In the days before the snowstorm last December, Cory*, a Lane Community College student, was having trouble getting words down on the page.
“I’ve always been a troubled writer,” Cory says. “Just too meticulous and apprehensive, I guess.” He wasn’t accustomed to using a computer and spent days writing out paragraphs of his classwork by hand. For one class, though, it was never good enough. Intimidated by his classmates’ “beautiful” work, Cory chose not to turn in his final project, and he failed the class. That weekend, the Willamette Valley froze and filled with snow. At that point, failing wasn’t his biggest problem. Cory was, and is, homeless.
There were several shelters operating during the freeze, but Cory stayed outside with his old tarp and sleeping bag. Because of the dangerously low temperatures, his routine became inverted — he spent the daylight hours in his sleeping bag and the frigid nights wandering the streets, often in tears. “I didn’t have it in me to go around people at the time,” Cory says. “I was so upset over relationship issues and my lack of success in my classes and my perceived future to fail to succeed in life. Walking was a good idea.”
In 2012, 10,875 homeless people were served in Lane County, according to the city of Eugene website. That same year, 35,931 students were enrolled full-time at the University of Oregon and LCC combined. The exact population of homeless students in our community is unknown, due in part to the heavy stigma surrounding homelessness and the ambiguity of the term, but community members are trying to understand and support them in their effort to shape their futures.
For Michael Weed, incoming LCC student body president and former homeless student, homelessness has been both a default way of life and a liberating choice. After being practically abandoned by his family in Indiana at 17, Weed began a life of travel and sleeping on hard surfaces. He earned what little money he needed from intermittent jobs, random labor, making jewelry or playing the harmonica.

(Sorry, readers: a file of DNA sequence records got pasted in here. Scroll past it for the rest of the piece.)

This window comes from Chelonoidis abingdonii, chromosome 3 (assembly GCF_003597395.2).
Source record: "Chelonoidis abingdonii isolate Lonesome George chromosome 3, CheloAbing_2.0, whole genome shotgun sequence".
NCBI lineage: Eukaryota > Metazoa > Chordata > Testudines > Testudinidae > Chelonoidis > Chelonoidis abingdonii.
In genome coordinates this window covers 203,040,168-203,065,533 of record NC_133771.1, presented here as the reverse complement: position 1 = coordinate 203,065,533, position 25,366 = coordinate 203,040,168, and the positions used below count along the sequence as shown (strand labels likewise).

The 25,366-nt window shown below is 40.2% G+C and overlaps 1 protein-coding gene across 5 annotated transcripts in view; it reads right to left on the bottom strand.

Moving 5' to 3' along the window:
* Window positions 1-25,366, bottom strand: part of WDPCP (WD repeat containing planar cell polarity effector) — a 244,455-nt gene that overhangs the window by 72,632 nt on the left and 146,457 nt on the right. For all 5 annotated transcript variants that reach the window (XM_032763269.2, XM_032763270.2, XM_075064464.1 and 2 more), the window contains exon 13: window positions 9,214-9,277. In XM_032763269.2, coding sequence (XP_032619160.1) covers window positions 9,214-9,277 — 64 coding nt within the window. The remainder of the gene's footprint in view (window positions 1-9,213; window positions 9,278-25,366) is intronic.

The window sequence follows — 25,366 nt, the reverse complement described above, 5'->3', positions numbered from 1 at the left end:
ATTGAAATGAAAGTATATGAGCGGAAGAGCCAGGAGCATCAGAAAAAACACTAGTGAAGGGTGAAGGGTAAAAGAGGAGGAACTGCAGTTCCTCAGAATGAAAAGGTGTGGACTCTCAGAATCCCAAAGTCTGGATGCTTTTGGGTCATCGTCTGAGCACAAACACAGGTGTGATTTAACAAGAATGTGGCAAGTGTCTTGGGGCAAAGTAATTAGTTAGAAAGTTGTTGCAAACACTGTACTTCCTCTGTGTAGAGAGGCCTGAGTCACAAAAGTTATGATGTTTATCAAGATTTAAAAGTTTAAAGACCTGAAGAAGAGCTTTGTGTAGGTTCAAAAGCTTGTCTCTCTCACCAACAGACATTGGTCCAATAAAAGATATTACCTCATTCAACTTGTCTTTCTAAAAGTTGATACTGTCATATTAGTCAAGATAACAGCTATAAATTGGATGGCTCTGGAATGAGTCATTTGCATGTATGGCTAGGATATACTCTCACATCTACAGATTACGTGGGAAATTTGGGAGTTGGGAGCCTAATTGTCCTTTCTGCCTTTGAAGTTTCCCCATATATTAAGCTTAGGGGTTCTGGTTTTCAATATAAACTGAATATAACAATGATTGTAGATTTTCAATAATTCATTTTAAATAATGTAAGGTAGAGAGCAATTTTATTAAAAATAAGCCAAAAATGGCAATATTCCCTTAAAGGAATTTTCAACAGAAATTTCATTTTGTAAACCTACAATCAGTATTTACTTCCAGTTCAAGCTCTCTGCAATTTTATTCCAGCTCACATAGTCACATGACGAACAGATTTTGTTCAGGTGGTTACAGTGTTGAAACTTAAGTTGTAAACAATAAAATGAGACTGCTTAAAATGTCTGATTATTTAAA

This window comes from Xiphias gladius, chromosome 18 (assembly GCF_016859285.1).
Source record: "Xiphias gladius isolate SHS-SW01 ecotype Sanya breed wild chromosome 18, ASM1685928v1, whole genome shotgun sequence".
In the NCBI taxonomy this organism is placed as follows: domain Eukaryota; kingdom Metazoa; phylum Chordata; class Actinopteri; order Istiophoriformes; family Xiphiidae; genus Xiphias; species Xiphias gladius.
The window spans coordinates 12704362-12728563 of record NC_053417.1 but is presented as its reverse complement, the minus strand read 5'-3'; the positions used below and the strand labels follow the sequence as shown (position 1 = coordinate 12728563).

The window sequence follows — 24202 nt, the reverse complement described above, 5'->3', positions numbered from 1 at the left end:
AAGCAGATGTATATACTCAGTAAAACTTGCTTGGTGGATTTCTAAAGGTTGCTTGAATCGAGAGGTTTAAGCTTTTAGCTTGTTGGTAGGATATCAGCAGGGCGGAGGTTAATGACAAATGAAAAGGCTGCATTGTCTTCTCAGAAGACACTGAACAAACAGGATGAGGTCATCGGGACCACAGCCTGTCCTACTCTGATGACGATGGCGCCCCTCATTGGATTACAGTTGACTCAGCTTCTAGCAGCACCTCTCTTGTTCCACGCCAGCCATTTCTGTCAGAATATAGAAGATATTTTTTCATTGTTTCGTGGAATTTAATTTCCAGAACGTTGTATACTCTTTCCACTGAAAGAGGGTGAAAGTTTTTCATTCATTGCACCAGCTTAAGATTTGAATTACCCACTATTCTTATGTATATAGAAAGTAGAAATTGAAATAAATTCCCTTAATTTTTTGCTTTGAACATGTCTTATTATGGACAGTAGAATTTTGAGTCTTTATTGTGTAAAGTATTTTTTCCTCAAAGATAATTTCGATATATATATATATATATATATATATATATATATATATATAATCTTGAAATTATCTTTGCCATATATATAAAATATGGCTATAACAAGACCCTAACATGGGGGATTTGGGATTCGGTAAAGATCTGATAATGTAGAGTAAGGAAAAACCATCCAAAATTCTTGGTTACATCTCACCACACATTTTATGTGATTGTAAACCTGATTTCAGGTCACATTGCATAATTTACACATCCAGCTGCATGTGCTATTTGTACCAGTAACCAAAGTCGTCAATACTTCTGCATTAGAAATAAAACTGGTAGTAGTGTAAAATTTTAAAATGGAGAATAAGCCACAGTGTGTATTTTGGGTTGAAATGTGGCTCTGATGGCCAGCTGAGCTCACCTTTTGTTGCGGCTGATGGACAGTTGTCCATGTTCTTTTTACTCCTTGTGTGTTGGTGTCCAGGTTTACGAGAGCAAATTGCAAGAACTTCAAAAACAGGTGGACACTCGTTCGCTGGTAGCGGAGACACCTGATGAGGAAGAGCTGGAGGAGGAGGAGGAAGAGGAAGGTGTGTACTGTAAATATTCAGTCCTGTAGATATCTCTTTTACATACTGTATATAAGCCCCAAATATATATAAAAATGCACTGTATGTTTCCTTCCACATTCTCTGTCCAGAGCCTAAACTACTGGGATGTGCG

After having traveled to Eugene in the late aughts, Weed was weary and unsatisfied with his transient lifestyle. “I was tired of being homeless — it comes back to having a little bit of pride,” he says. “I’m not going to be happy unless I’m doing something to change the world.”
Weed knew he had two choices: Get a job, or go back to school. After finding that LCC did not discriminate against those with no address of their own, his choice became easier, and in 2012 he enrolled in the sustainability coordinator program at LCC. Weed devoted himself to his schoolwork, typing his assignments on a Bluetooth keyboard connected to his cell phone. To maintain his appearance for his classmates and teachers, he saved up for new clothes and showered quickly in the gym locker room to avoid contact with others.
To shorten his commute to school, Weed built a camp deep in the woods behind LCC, where he fashioned multiple tarps to channel water away from his sleeping area. Though he knew other homeless students had been hassled for sleeping near the school, Weed was experienced at unauthorized camping (“I’m like, ninja,” he says).
In 2013, Weed began working as sustainability coordinator for LCC. In a school where 68 percent of LCC students reported income at or below the poverty level, Weed saw an opportunity to address students on the edge in a very basic way. With funds from LCC, he and other members of student government organized a huge room on campus that was stocked with food from donations and FOOD for Lane County, operating two days a week, every week since last Thanksgiving and serving around 50 students a day.
After establishing the pantry at LCC, Weed and others developed an idea to bring tiny Conestoga homes — like the ones used in Eugene’s Opportunity Village — to campus to house students in need. This year, the LCC chapter of OSPIRG is hoping to make the idea a reality. Anthony Molinari, a representative of OSPIRG’s Hunger and Homeless campaign, says that this fall term OSPIRG will be collecting data about homelessness on campus and looking for space to park up to five Conestogas. It’s a proposition that may take work to gain acceptance, and Molinari and Weed agree that some common worries will have to be addressed. For example, residents of the Conestogas may have to be monitored to a degree to prevent drug and alcohol abuse.
Weed now lives in a house in Eugene, though he says he still prefers to sleep on the floor, and in addition to his work for LCC student government he hopes to go to graduate school at OSU for bioremediation. Cory is still an LCC student and sleeps in friends’ houses and in the forest.
He survived the freeze last December partly because an acquaintance from school gave him a tent and a burner stove. “That was a relief to have some sort of shelter,” he says. “The brain does some weird things when it’s deprived of basic needs and securities.” His emotions about the end of the previous term eventually calmed, and he knew that he had one more chance to do well in school before his financial aid disappeared. He decided to go back to school.
“Because it wasn’t over yet,” Cory says.
*EW protects the anonymity of those who might fear repercussions.